I really beep did try to beep peddle as fast as I beep could but the beeeeeeeep bridge was huge and the traffic insane and so beeeeeeeeeeeeeeeeeeeeeep I had to be careful. To make matters worse, the hill afterwards was huge and every car, scooter, bus and tuk tuk kept beeping in my ears! Arrrrahhhhh it was driving me insane!! Peddling furiously uphill with all of this going one whilst no one obeyed traffic rules caused chaos in my fragile mind. I just knew that I needed to get out of the city before it grew dark and so I pushed on and on and on.
Another ten minutes passed by and I found my G road. I thanked allah and pushed on further. Come on Jamie keep going. You can do it son. Just ignore everything and concentrate on getting out of here. Actually better not ignore that traffic.
With thoughts of sleep already in my mind I eventually pulled over to a garage to pick up some water. Here, a Chinese lady tried to steal my hat.
As luck would have it, there seemed to be an area of wasteland either side of the road and when I saw my opportunity, I pushed my bike onto the pavement and walked over to check it out. Seemed perfect to me. I just had to push my bike down a track where there were trees and bushes galore to hide in. Best of all, it seemed pretty peaceful too and this I needed. I set up my tent in a secluded spot and sat down in order to reflect on the chaos I had just been through and to relax in some peaceful surroundings but in doing so I heard a noise.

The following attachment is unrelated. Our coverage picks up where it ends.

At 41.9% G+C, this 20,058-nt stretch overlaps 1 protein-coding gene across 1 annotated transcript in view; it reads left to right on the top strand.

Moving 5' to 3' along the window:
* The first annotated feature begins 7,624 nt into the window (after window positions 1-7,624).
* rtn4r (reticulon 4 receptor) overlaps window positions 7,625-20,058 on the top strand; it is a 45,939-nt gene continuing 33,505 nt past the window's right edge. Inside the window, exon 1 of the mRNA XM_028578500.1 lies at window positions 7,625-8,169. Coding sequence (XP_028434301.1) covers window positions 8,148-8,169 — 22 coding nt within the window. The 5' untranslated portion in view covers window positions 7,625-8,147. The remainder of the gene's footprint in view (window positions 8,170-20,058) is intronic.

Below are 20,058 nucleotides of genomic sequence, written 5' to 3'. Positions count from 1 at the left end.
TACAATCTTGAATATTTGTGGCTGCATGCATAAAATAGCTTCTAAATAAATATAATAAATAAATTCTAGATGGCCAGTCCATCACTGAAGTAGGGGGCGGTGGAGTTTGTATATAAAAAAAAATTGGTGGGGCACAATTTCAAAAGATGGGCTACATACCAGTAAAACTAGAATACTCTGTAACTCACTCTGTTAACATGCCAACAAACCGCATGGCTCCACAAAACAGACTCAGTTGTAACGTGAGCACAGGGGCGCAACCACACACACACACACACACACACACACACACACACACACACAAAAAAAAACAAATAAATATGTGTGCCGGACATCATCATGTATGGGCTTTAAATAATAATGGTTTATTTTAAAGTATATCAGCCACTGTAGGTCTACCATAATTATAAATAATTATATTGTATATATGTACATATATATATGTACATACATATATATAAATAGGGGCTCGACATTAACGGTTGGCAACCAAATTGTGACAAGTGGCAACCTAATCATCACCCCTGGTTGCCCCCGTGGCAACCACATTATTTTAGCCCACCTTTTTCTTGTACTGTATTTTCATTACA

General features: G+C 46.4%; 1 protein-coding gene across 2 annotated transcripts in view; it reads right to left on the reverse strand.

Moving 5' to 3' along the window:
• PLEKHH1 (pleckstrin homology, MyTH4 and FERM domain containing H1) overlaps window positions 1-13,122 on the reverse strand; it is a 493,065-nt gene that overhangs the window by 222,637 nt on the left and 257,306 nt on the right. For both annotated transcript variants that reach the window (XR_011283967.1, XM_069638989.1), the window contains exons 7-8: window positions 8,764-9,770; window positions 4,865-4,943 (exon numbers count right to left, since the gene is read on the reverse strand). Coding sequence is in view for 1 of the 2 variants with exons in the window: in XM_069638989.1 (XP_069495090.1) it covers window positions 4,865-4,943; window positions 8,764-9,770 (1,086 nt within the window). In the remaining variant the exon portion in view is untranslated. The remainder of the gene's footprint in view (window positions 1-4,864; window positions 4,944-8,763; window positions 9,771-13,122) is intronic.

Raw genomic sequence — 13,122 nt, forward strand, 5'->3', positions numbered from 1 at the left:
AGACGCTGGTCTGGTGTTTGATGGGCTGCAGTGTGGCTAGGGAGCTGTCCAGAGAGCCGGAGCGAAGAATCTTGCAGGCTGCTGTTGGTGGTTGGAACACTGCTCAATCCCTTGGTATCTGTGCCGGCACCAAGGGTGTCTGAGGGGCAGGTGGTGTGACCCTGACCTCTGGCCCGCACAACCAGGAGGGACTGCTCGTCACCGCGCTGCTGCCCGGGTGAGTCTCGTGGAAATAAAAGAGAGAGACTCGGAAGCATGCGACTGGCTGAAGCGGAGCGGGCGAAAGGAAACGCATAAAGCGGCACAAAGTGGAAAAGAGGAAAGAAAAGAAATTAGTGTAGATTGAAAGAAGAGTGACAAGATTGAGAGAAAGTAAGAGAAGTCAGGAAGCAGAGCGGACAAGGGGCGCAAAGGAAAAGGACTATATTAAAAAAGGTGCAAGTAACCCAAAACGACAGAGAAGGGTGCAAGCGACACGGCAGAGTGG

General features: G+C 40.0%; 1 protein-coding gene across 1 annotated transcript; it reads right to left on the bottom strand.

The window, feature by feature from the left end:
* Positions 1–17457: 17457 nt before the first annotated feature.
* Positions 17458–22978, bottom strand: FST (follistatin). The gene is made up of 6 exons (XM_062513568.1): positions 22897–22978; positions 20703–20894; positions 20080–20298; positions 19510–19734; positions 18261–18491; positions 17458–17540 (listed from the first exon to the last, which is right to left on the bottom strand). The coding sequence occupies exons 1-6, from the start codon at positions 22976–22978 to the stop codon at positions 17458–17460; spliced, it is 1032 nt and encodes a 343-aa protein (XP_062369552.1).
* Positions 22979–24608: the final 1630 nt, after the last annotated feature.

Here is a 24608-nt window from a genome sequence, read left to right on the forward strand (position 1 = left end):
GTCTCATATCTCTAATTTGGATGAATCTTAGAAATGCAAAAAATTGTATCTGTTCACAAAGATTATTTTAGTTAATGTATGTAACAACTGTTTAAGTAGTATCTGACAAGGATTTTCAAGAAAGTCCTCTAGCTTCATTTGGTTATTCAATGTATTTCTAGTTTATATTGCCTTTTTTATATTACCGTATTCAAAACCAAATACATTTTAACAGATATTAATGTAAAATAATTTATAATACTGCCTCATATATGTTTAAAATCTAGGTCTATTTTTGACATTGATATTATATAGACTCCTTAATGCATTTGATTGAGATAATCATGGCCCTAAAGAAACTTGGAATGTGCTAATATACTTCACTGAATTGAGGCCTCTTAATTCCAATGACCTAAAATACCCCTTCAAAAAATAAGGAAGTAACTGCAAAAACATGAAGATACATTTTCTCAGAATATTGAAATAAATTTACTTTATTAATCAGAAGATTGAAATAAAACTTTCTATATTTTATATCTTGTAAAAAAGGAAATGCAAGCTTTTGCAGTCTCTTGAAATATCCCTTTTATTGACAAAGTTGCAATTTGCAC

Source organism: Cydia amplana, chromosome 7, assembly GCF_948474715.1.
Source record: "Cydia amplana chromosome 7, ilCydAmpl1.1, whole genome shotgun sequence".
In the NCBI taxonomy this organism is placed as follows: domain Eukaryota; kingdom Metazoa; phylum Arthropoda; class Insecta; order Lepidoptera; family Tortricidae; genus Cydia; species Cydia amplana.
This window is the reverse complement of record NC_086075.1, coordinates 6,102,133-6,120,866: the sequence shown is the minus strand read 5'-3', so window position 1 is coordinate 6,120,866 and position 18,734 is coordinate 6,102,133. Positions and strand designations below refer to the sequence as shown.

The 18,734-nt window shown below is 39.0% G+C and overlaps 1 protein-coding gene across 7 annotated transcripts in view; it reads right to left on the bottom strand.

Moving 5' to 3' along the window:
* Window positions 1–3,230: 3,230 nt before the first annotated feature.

I climbed a small ridge.
Looks like I would be sleeping next to a quarry full of trucks again. Beeeeeep.
The next morning, my road made a beeline straight south and so my frustrations were entirely focused on the endless succession of trucks and suicide bus drivers that forever drove by far too close for comfort and were forever cutting me up.
The road narrowed to two lanes and began its meandering path through the mountains south. With an expressway taking away most of the heavy traffic, it was a joy to be back on quiet roads again.
It would again be another overcast and thoroughly depressing day - weather wise.
But I could not fault the views.
The road wound its way through a gorge before eventually following a beautiful blue river that just goes to show that not everything is polluted in China, yet. Bamboo grew everywhere too and was often to be found wilting over the road from both sides enveloping it quite snugly.